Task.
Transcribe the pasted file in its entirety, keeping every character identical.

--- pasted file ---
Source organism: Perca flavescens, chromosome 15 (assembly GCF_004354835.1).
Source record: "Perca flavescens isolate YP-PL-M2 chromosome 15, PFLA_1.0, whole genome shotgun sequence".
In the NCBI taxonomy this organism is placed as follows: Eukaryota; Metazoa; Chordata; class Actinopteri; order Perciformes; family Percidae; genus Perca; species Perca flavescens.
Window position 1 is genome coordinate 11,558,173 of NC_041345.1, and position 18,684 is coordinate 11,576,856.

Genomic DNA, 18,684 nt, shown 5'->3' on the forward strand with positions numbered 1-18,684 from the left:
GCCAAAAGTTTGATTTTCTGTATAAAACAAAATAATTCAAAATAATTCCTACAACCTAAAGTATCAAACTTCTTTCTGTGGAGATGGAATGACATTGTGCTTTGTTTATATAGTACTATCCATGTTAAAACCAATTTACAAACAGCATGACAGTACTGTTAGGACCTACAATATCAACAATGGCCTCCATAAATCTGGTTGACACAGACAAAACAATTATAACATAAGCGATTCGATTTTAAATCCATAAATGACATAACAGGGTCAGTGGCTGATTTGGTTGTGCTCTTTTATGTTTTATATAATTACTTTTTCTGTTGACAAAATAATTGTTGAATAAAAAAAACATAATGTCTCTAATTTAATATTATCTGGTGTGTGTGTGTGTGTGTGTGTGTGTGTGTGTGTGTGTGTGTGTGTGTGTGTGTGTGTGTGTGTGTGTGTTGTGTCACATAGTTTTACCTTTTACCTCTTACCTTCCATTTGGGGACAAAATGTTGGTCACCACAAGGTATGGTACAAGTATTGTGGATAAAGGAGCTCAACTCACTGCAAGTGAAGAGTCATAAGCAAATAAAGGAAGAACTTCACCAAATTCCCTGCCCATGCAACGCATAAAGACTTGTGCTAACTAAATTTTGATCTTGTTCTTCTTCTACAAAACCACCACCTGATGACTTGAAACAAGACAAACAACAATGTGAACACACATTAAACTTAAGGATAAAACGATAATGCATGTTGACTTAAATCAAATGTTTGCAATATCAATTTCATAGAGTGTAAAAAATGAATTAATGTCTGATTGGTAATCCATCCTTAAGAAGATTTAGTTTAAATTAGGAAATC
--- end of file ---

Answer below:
Source organism: Perca flavescens, chromosome 15 (assembly GCF_004354835.1).
Source record: "Perca flavescens isolate YP-PL-M2 chromosome 15, PFLA_1.0, whole genome shotgun sequence".
In the NCBI taxonomy this organism is placed as follows: Eukaryota; Metazoa; Chordata; class Actinopteri; order Perciformes; family Percidae; genus Perca; species Perca flavescens.
Window position 1 is genome coordinate 11,558,173 of NC_041345.1, and position 18,684 is coordinate 11,576,856.

Genomic DNA, 18,684 nt, shown 5'->3' on the forward strand with positions numbered 1-18,684 from the left:
GCCAAAAGTTTGATTTTCTGTATAAAACAAAATAATTCAAAATAATTCCTACAACCTAAAGTATCAAACTTCTTTCTGTGGAGATGGAATGACATTGTGCTTTGTTTATATAGTACTATCCATGTTAAAACCAATTTACAAACAGCATGACAGTACTGTTAGGACCTACAATATCAACAATGGCCTCCATAAATCTGGTTGACACAGACAAAACAATTATAACATAAGCGATTCGATTTTAAATCCATAAATGACATAACAGGGTCAGTGGCTGATTTGGTTGTGCTCTTTTATGTTTTATATAATTACTTTTTCTGTTGACAAAATAATTGTTGAATAAAAAAAACATAATGTCTCTAATTTAATATTATCTGGTGTGTGTGTGTGTGTGTGTGTGTGTGTGTGTGTGTGTGTGTGTGTGTGTGTGTGTGTGTGTGTGTGTGTTGTGTCACATAGTTTTACCTTTTACCTCTTACCTTCCATTTGGGGACAAAATGTTGGTCACCACAAGGTATGGTACAAGTATTGTGGATAAAGGAGCTCAACTCACTGCAAGTGAAGAGTCATAAGCAAATAAAGGAAGAACTTCACCAAATTCCCTGCCCATGCAACGCATAAAGACTTGTGCTAACTAAATTTTGATCTTGTTCTTCTTCTACAAAACCACCACCTGATGACTTGAAACAAGACAAACAACAATGTGAACACACATTAAACTTAAGGATAAAACGATAATGCATGTTGACTTAAATCAAATGTTTGCAATATCAATTTCATAGAGTGTAAAAAATGAATTAATGTCTGATTGGTAATCCATCCTTAAGAAGATTTAGTTTAAATTAGGAAATC